Navigation Links
Metal in the heart is non-hazardous to health
Date:2/18/2014

Jena (Germany) A trousers button, a coin or a watch can be dangerous for people with a nickel allergy. Approximately 1 in 10 Germans is allergic to the metal. "This raises the question of the safety of medical implants containing nickel," explains Professor Dr. Markus Rettenmayr of the Friedrich Schiller University Jena (Germany). Nickel-titanium alloys are increasingly used as material for cardiovascular implants in minimal invasive surgery. Once implanted, nickel-titanium alloys can release small amounts of nickel due to corrosion phenomena, the holder of the Chair of Metallic Materials explains. Our concern was that this could - in particular over a long period of time - lead to a nickel contamination in the patient's body that possibly results in health problems.

But these concerns are essentially unfounded: The team of Jena scientists led by Professor Rettenmayr and his colleague Dr. Andreas Undisz report in the current issue of the scientific journal 'Acta Biomaterialia' that the release of nickel from wires made of nickel-titanium alloys is very low, also over longer periods of time. The scientists could back up their statement in the first long-term study ever, which examined such nickel release in detail: The testing period for metal release, as requested for governmental approval of a medical implant, is only a few days. In contrast the Jena research team monitored the release of nickel over a time period of eight months.

Examination objects were fine wires from a superelastic nickel-titanium alloy that are, for example, applied in the form of occluders (these are medical implants used for the correction of a defective cardiac septum). Such occluders often consist of two tiny wire-mesh "umbrellas", approximately the size of a 1 Euro coin. The superelastic implant can be mechanically drawn into the shape of a thin thread, which then can be placed in a cardiac catheter. "By that means the occluders can be put into place via minimal invasive surgery," Dr. Undisz says. Ideally the implant will stay in the patient's body for years or decades.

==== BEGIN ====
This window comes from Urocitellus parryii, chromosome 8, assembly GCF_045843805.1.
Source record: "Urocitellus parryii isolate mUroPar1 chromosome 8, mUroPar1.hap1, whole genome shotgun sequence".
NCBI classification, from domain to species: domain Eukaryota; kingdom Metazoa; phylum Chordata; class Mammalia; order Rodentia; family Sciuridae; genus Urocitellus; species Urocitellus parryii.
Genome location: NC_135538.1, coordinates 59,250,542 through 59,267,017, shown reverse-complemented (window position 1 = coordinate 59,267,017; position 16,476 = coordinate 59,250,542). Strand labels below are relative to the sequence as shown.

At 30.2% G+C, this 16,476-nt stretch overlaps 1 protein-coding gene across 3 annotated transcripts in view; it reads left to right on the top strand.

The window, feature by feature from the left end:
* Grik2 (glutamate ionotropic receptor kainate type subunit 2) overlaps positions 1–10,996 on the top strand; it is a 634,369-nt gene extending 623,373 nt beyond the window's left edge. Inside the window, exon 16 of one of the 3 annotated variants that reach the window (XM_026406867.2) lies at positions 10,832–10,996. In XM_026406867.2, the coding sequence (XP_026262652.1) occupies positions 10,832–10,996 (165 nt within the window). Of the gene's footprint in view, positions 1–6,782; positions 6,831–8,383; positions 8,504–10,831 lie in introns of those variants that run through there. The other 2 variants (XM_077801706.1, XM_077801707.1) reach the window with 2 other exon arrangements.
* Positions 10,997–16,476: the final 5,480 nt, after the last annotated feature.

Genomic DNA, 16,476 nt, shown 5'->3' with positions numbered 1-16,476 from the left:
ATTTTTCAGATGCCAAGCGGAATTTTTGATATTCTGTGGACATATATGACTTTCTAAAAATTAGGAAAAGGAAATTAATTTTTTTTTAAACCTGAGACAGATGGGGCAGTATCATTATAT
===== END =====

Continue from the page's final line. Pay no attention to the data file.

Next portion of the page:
Dr. Undisz and the doctoral candidate Katharina Freiberg wanted to find out what happens during this period of time with the nickel-titanium wire. They exposed samples of the wires, which underwent different mechanical and thermal pre-treatment, to highly purified water. They then examined the release of nickel according to pre-defined time intervals. "This wasn't trivial at all", Undisz says, "because the concentration of the released metal is often at the limit of detection." However, in co-operation with scientists from the Institute for Clinical Chemistry and Laboratory Medicine of the Jena University Hospital the materials scientists successfully developed a reliable test routine to measure the process of the nickel release.

"Mostly in the first days and weeks, depending on the pre-treatment of the material, considerable amounts of nickel may get released," Undisz summarizes the results. According to the materials scientist this is due to the mechanical strain of the implant during the surgery. "The deformation damages the thin layer of oxide covering the material. As a consequence the initial nickel release increases." In the long run, however, the nickel release decreases to amounts of a few nanograms per day and is hence far below the amount of nickel that we absorb anyway through our food on a daily basis.